In this context, especially in Indonesia, much of the work around social safeguards is about land tenure since a lack of clarity over the right to land is often the source of conflict between local communities, governments and businesses. For example, in Jambi province on Sumatra Island, when timber and crop plantation companies have been granted concessions over major areas of a district, resistance from local communities who consider they have traditional right to the land is a common accompaniment.
Further, as well as the wholesale conversion of vast areas of traditionally managed forest, the concessions often involve the inward migration of workers from other parts of Indonesia who move into areas formerly under traditional control, changing local land-use norms and practices and stimulating further conflict and contested claims over land. These migrants act as intermediaries, reshaping the land-tenure system and shifting the balance of power between local communities, the state and business concessions.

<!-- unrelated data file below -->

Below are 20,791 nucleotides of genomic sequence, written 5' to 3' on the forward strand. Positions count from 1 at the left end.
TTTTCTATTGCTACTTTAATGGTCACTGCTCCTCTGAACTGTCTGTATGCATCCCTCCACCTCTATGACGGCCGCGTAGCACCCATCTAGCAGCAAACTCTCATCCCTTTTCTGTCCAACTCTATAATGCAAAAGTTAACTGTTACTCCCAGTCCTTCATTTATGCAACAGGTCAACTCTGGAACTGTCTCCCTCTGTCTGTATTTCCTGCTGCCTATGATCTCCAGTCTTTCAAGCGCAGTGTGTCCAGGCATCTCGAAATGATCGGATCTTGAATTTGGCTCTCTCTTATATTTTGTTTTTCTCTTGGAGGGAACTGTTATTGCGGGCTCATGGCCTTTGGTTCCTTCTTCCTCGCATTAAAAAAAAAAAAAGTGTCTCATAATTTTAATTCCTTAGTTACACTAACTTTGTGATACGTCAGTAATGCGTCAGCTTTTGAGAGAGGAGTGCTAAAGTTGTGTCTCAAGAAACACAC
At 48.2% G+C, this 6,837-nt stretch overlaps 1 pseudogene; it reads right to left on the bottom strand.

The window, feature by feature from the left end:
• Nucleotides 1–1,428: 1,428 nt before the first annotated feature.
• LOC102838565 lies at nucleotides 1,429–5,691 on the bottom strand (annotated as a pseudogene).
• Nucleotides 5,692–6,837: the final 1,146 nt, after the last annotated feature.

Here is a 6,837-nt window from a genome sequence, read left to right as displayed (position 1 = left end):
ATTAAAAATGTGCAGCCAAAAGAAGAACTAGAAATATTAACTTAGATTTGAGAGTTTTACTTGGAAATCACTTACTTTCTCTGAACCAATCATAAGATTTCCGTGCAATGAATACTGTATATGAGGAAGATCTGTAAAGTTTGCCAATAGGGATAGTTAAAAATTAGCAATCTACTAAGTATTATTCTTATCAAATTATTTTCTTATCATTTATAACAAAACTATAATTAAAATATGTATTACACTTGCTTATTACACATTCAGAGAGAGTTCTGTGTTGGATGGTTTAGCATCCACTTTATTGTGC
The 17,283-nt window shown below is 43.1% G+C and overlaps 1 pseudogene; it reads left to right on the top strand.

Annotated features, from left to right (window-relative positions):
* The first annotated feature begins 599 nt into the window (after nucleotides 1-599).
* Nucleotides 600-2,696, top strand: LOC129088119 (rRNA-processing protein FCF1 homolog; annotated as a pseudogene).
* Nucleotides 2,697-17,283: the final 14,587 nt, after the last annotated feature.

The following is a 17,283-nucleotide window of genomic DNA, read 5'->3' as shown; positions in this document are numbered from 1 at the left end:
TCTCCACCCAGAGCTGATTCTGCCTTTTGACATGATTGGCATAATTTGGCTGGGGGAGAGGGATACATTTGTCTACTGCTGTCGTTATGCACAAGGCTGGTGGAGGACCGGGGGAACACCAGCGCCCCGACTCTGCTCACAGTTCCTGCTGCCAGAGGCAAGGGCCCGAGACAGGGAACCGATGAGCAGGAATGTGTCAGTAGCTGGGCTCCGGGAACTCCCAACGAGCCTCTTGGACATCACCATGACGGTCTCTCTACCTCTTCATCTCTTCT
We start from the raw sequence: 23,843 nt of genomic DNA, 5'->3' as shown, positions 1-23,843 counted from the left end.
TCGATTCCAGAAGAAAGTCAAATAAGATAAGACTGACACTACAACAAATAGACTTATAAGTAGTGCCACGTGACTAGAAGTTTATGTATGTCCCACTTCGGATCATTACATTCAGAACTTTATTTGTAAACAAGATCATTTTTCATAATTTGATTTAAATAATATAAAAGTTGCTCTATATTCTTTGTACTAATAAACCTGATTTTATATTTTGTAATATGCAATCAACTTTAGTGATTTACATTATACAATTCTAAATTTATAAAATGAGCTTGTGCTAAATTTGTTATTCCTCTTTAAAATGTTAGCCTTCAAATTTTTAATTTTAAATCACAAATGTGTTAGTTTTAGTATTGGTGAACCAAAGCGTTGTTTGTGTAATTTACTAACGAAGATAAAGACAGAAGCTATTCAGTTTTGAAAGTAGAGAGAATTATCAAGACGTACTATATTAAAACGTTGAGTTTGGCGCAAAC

In a dynamic situation such as this, if social safeguards had been integrated into land-use planning it would be very likely that conflict would have been much less, even though it would have undoubtedly been difficult to obtain free, prior and informed consent for any plans given the intense and complex interactions between the various groups. ‘Free, prior and informed consent’, which is often given the acronym FPIC, can be simply defined as protecting the right of local and indigenous communities to negotiate the terms of externally imposed, policies, programs, projects and activities.